and we often end up talking about it on this programme because,


as well as being a powerful voice for its members,


it's also given millions to Labour and has an influential role


in the running of the party. The current general secretary


is Len McCluskey, he's been in the job since 2011 and has been


a key supporter of Jeremy Corbyn. Well he's up for re-election, but


he's not going to go unchallenged. Here's one of those hoping to win,


Unite regional secretary for the West Midlands Gerard Coyne,


launching his campaign. I think the time is right for some


change, and I think the time It's not about the leadership


that we've had thus far, although I do think that Unite has


become too much of a political commentator, and not actually


focusing on the concerns, the direct concerns


of our membership. Because I do know that for you,


actually, the difficulties you face in the world of work have got more


and more intense. You said you want to get away from


the political game playing in Westminster, what did you mean by


that? I think it is very clear, I want to focus on the job that is


critical for our members in the Times ahead, making sure they are


protected, that they are supported in the workplace and their terms and


conditions are improved, rather than focusing on Westminster politics.


But you are happy to campaign on broader political issues, for


example before Theresa May's Lancaster house speech you called


for her to take a firm stance on freedom of movement, why is that


important for your members? The next two years will be arguably the most


difficult for our members since the Second World War, the implication of


Brexit, we have to face up to it now and prepare our membership for those


challenges that will be very in terms of adjusting to the world post


Brexit. What does that mean in terms of freedom of movement, what would


you like to see? We have to make sure we are investing in skills in


the UK because employers for a long time have taken skills down off the


shelf when they have faced deficit in their workforce rather than


investing in the long-term unemployed or people in their


existing workforce. There is an media to focus on critical issues,


including investment as well. But you have not answered the question


about freedom of movement do you support the target


set by Theresa May, by the Government, in bringing net


migration down to tens of thousands? The reality is we have to face up to


what the British public voted for in the referendum and they have said


clearly that migration is an issue. If that means as a result of the


process we are going through that we will no longer be in the single


market, then we have to p repare for your view on transport strikes?


There have been a number of strikes across industries but let's take the


example of the strikes on the southern rail network, would you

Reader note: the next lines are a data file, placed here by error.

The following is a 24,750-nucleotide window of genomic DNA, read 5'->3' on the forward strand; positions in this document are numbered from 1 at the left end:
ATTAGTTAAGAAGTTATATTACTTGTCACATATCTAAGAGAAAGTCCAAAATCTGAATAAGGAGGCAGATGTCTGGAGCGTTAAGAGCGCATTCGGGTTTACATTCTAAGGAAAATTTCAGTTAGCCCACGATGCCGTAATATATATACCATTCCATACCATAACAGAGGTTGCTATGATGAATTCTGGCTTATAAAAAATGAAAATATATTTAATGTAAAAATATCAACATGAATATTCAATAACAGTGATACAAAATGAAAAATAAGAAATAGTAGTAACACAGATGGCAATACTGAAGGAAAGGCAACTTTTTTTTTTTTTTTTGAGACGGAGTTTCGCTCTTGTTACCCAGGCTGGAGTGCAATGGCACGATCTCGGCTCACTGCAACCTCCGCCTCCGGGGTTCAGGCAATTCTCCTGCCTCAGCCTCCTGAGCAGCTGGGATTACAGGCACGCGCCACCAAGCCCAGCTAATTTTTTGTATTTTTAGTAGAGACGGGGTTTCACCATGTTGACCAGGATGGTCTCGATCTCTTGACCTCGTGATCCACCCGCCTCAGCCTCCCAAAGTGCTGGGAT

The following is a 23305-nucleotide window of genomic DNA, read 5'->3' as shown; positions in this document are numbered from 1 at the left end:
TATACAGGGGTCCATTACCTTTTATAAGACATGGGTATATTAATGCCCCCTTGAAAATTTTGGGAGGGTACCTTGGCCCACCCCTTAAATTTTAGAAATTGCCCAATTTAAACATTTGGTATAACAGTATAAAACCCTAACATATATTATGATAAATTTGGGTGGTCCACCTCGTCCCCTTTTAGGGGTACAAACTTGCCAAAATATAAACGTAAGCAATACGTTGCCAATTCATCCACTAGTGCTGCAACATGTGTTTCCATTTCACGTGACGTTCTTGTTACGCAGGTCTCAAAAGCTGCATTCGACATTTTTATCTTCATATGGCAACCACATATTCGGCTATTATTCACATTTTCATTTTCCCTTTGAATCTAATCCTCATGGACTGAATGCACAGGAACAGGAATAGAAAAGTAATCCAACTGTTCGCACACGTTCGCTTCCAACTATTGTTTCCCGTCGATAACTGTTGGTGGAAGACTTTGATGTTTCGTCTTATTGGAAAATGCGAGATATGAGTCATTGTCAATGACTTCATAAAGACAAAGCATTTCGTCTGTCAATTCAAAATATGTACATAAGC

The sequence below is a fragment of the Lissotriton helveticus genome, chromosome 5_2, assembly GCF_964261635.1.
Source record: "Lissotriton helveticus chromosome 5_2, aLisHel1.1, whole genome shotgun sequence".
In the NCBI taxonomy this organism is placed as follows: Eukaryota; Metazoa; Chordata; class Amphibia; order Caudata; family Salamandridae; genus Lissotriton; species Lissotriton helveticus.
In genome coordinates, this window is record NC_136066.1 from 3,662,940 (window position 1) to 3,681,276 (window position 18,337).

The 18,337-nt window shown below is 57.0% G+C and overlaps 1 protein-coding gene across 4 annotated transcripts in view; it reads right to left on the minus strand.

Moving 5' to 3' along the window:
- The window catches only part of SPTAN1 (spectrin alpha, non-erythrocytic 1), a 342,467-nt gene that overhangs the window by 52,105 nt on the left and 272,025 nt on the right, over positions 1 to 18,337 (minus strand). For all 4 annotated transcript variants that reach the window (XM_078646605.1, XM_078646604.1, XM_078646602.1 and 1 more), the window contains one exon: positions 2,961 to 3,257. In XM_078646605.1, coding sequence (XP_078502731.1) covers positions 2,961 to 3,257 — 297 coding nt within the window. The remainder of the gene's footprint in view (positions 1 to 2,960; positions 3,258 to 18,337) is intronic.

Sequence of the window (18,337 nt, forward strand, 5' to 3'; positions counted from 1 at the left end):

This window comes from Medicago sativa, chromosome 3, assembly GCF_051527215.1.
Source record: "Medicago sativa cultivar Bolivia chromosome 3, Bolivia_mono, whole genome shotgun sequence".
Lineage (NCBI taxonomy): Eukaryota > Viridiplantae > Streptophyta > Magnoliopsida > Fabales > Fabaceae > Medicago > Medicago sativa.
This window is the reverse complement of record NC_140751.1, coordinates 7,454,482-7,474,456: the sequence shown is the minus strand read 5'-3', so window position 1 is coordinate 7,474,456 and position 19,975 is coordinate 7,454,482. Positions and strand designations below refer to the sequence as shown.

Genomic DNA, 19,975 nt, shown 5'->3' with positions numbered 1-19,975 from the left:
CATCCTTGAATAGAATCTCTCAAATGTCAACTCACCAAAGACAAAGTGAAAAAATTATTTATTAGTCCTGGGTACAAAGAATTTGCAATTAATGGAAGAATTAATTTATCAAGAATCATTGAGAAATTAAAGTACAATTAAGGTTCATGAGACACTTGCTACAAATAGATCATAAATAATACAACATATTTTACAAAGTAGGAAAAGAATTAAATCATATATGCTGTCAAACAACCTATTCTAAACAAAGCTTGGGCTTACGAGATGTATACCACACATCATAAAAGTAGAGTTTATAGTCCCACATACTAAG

condemn or support them? I am a trade union leader, I support those


strikes, I believe in the right of people to take industrial action, it


is a fundamental right and I would support them. And you would continue


to do so even if, as the management claims, they have answered some of


the concerns raised by the trade unions what about your view on


transport strikes? There have been a number of strikes across industries


but let's take the example of the strikes on the southern rail


network, would you condemn or support them? I am a trade union


leader, I support those strikes, I believe in the right of people to


take industrial action, it is a fundamental right and I would


support them. And you would continue to do so even if, as the management


claims, they have answered some of the concerns raised by the trade


unions? It is interesting in that example, the management has been


described as. In my view, workers don't take strike think long and


hard about because it means losing pay. The reality of trying to solve


a dispute, unfortunately strike action really is a last resort, so


to be in this, it is a decision they have to think long and hard about


because it means losing pay. The reality of trying to solve the


dispute, unfortunately strike action really is the last resort, so to be


in proposed nuclear power plant in Cumbria in terms of the action they


have taken, it is clear the responsibility rests with the


management. What about nuclear power, what did you think when you


saw Jeremy Corbyn last week unable to give support to a proposed


nuclear power plant in Cumbria. What did you think about Jeremy Corbyn's


response, when he was unable to give his backing? I'm clear, I I


absolutely support our membership in the energy sector, we need a


balanced energy respond including nuclear. I think some of the issues


we have been talking about around Hinkley Point, one of the critical


issues there is the skills infrastructure to support the


development. What did you think about Jeremy Corbyn's response, when


he was unable to give his backing? I'm clear, the vision... So his


position concerns you? What concerns me feel the work they are members


need to feel the work they are doing is that is the most important thing


for me, not the position of the leader of the Labour Party. Except


there is a close connection between the union and the Labour Party. In


this case, why is it that your campaign is being seen as a proxy


war between the centrist Labour Party and Jeremy Corbyn's side. I


don't that is the most important thing for me, not the position of


the leader of the Labour Party. Except there is a close connection


between the union and the Labour Party. In this case, why is it that


your campaign is being seen as a proxy war between the centrist


Labour Party and Jeremy Corbyn's side. I don't believe sure that we


are fit for the. But why do you think it is being seen that way? You


would probably be better asking that question to Len McCluskey in terms